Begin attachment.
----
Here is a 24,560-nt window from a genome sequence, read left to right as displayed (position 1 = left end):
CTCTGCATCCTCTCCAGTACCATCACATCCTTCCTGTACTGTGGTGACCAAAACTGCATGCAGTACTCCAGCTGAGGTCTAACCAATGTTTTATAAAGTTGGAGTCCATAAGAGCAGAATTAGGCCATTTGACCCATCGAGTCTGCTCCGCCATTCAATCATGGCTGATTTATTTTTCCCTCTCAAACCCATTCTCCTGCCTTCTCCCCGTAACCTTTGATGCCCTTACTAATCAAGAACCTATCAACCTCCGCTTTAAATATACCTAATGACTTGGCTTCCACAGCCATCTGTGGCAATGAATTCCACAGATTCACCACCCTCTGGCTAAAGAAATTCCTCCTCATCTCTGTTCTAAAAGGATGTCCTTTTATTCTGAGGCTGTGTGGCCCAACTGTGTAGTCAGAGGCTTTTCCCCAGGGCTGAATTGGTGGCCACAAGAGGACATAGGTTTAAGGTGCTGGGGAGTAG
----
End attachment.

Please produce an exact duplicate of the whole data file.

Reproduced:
Here is a 24,560-nt window from a genome sequence, read left to right as displayed (position 1 = left end):
CTCTGCATCCTCTCCAGTACCATCACATCCTTCCTGTACTGTGGTGACCAAAACTGCATGCAGTACTCCAGCTGAGGTCTAACCAATGTTTTATAAAGTTGGAGTCCATAAGAGCAGAATTAGGCCATTTGACCCATCGAGTCTGCTCCGCCATTCAATCATGGCTGATTTATTTTTCCCTCTCAAACCCATTCTCCTGCCTTCTCCCCGTAACCTTTGATGCCCTTACTAATCAAGAACCTATCAACCTCCGCTTTAAATATACCTAATGACTTGGCTTCCACAGCCATCTGTGGCAATGAATTCCACAGATTCACCACCCTCTGGCTAAAGAAATTCCTCCTCATCTCTGTTCTAAAAGGATGTCCTTTTATTCTGAGGCTGTGTGGCCCAACTGTGTAGTCAGAGGCTTTTCCCCAGGGCTGAATTGGTGGCCACAAGAGGACATAGGTTTAAGGTGCTGGGGAGTAG